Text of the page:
If that sounds weird, it’s a thousand times better in the execution.  This might be the most catchy track on the album, with melodies and harmonies that stick in your head like an immortal earworm.

The Troubles

Easily the best song on the album.  It has a hypnotic rhythm provided by the female vocals drawn against the deep pulsing bass drum.  The name suggests politics, but the lyrics are amongst the most personal, non-political Bono has ever written.  And the major-chord pre-chorus strikes way deeper into your soul than it has any right to.  The strings accompaniment elevates the melody exponentially, and there’s no way that this song doesn’t close every single show once they go on tour next year.

It has what might be the most profound, relevant lyric Bono has ever written (“I’m naked and I’m afraid/My body’s sacred and I’m not ashamed”), and when the Edge kicks in for an outro solo, there’s nothing left to do but close your eyes and rock your head back and forth along with him.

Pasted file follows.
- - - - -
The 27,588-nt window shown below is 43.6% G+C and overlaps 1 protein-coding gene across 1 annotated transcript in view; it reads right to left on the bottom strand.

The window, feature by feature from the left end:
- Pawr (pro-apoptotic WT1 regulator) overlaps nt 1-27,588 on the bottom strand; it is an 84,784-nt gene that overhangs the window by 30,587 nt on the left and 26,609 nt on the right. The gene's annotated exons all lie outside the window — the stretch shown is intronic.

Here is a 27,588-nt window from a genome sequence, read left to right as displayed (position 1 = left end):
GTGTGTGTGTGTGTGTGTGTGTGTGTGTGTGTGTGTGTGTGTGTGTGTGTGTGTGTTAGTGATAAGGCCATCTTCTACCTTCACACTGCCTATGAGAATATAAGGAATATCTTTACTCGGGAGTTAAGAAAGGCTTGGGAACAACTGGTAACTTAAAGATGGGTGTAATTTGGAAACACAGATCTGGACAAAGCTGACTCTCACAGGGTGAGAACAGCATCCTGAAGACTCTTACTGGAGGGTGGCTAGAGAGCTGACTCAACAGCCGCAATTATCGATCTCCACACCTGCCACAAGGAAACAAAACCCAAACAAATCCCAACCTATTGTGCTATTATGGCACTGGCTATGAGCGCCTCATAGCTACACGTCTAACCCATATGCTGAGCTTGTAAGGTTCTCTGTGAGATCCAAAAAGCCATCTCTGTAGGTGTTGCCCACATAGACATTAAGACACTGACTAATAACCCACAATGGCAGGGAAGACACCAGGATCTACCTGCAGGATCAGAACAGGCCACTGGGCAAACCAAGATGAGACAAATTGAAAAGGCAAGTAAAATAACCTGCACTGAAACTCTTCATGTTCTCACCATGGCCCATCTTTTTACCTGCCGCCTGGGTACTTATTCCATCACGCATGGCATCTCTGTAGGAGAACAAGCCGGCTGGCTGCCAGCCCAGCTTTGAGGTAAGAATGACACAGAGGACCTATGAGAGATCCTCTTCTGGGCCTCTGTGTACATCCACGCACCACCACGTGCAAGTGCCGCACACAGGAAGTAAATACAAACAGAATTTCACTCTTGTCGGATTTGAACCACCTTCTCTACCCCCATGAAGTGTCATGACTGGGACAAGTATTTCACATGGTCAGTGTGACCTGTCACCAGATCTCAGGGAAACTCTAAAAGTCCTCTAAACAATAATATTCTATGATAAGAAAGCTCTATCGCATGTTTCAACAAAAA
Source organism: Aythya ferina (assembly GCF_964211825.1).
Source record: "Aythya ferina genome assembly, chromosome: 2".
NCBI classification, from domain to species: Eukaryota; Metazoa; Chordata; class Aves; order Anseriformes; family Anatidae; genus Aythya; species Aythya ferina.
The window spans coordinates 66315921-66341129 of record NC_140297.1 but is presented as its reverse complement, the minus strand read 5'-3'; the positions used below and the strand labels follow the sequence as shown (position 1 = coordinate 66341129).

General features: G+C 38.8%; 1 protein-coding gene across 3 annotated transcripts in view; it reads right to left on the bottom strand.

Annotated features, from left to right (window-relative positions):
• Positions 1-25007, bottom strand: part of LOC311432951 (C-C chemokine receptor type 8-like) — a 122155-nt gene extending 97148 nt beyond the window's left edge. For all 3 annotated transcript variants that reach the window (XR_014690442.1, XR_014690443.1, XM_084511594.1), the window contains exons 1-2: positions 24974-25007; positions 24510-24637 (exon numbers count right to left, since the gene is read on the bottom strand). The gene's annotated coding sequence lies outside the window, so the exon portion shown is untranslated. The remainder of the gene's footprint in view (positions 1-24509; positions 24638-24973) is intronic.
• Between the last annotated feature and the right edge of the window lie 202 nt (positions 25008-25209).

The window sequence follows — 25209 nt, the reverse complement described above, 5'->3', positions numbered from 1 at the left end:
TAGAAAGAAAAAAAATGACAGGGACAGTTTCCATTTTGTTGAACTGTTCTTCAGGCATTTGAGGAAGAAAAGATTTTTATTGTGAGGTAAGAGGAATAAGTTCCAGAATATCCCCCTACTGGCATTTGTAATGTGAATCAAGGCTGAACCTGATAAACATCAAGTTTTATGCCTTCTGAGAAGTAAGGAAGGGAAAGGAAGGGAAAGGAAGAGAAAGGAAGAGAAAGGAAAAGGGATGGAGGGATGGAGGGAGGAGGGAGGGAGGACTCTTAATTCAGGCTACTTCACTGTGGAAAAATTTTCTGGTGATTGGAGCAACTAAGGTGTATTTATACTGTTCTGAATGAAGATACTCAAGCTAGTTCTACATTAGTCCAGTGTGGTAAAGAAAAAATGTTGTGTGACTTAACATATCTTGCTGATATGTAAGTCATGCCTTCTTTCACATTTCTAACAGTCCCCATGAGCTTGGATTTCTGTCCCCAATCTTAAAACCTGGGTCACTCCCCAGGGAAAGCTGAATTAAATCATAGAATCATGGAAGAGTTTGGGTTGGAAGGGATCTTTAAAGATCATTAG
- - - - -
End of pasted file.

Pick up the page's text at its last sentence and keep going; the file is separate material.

All in all, I’m not sure what I think about this album.  It doesn’t have a clear “Rolling Stone Top 20 Songs of All Time” track, nor does it have a clear, defined identity…and yet, every song feels like it should and does naturally lead into the next one.  There’s a thesis here that unfolds with each successive listen.

There’s only one thing that happens to “Innocence”, especially when viewed through the lens of age:  loss.  And as much as the album is, per its title, about Innocence, the real through-line is the loss of such, and the agonizing ecstasy of retrospection on those moments when you first noticed it was gone.